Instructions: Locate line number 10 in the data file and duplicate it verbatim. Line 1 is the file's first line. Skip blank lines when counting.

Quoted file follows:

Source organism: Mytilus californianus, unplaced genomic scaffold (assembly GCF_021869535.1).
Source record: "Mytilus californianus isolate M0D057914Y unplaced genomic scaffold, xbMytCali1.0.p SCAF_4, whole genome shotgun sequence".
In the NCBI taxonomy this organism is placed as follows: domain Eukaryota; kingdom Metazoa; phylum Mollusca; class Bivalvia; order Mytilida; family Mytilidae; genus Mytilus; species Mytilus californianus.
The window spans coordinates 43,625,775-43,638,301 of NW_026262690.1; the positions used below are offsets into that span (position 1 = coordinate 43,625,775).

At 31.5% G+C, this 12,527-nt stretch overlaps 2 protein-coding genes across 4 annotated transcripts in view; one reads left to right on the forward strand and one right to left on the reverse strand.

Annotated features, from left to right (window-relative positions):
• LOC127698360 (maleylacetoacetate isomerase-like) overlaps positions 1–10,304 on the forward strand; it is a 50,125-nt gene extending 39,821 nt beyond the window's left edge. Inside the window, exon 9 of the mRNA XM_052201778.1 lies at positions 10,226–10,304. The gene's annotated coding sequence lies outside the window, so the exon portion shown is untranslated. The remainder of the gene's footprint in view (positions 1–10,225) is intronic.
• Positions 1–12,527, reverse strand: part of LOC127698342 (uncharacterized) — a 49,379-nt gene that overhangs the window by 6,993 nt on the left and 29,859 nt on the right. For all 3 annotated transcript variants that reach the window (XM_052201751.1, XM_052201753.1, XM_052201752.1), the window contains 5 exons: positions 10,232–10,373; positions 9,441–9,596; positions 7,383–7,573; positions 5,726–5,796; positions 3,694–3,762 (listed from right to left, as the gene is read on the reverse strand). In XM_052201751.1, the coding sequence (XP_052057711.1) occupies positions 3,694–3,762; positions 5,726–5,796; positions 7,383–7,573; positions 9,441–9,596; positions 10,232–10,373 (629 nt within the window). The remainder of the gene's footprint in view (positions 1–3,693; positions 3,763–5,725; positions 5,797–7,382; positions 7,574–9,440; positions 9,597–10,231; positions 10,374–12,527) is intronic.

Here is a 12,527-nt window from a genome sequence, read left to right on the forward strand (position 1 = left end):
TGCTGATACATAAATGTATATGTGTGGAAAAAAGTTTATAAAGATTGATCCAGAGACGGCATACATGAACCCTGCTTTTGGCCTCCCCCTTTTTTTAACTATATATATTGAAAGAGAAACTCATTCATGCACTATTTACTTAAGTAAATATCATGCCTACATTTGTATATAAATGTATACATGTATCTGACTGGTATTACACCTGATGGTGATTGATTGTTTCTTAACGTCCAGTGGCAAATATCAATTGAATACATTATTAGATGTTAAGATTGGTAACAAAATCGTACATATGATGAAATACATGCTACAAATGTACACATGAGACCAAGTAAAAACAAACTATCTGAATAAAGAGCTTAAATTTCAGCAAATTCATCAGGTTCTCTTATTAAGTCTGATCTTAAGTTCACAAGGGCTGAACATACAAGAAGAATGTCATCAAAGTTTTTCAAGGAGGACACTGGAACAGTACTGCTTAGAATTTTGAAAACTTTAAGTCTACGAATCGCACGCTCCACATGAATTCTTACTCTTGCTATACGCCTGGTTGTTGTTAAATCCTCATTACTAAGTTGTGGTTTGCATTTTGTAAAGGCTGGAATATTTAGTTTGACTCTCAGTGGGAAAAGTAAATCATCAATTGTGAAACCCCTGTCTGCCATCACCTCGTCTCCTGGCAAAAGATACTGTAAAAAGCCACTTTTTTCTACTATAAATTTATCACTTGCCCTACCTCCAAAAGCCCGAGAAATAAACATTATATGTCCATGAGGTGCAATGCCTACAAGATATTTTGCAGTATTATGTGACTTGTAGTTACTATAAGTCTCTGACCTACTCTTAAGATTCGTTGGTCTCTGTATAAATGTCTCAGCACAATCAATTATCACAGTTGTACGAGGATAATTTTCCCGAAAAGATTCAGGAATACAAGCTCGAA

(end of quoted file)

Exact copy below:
TGCTGATACATAAATGTATATGTGTGGAAAAAAGTTTATAAAGATTGATCCAGAGACGGCATACATGAACCCTGCTTTTGGCCTCCCCCTTTTTTTAACTATATATATTGAAAGAGAAACTCATTCATGCACTATTTACTTAAGTAAATATCATGCCTACATTTGTATATAAATGTATACATGTATCTGACTGGTATTACACCTGATGGTGATTGATTGTTTCTTAACGTCCAGTGGCAAATATCAATTGAATACATTATTAGATGTTAAGATTGGTAACAAAATCGTACATATGATGAAATACATGCTACAAATGTACACATGAGACCAAGTAAAAACAAACTATCTGAATAAAGAGCTTAAATTTCAGCAAATTCATCAGGTTCTCTTATTAAGTCTGATCTTAAGTTCACAAGGGCTGAACATACAAGAAGAATGTCATCAAAGTTTTTCAAGGAGGACACTGGAACAGTACTGCTTAGAATTTTGAAAACTTTAAGTCTACGAATCGCACGCTCCACATGAATTCTTACTCTTGCTATACGCCTGGTTGTTGTTAAATCCTCATTACTAAGTTGTGGTTTGCATTTTGTAAAGGCTGGAATATTTAGTTTGACTCTCAGTGGGAAAAGTAAATCATCAATTGTGAAACCCCTGTCTGCCATCACCTCGTCTCCTGGCAAAAGATACTGTAAAAAGCCACTTTTTTCTACTATAAATTTATCACTTGCCCTACCTCCAAAAGCCCGAGAAATAAACATTATATGTCCATGAGGTGCAATGCCTACAAGATATTTTGCAGTATTATGTGACTTGTAGTTACTATAAGTCTCTGACCTACTCTTAAGATTCGTTGGTCTCTGTATAAATGTCTCAGCACAATCAATTATCACAGTTGTACGAGGATAATTTTCCCGAAAAGATTCAGGAATACAAGCTCGAA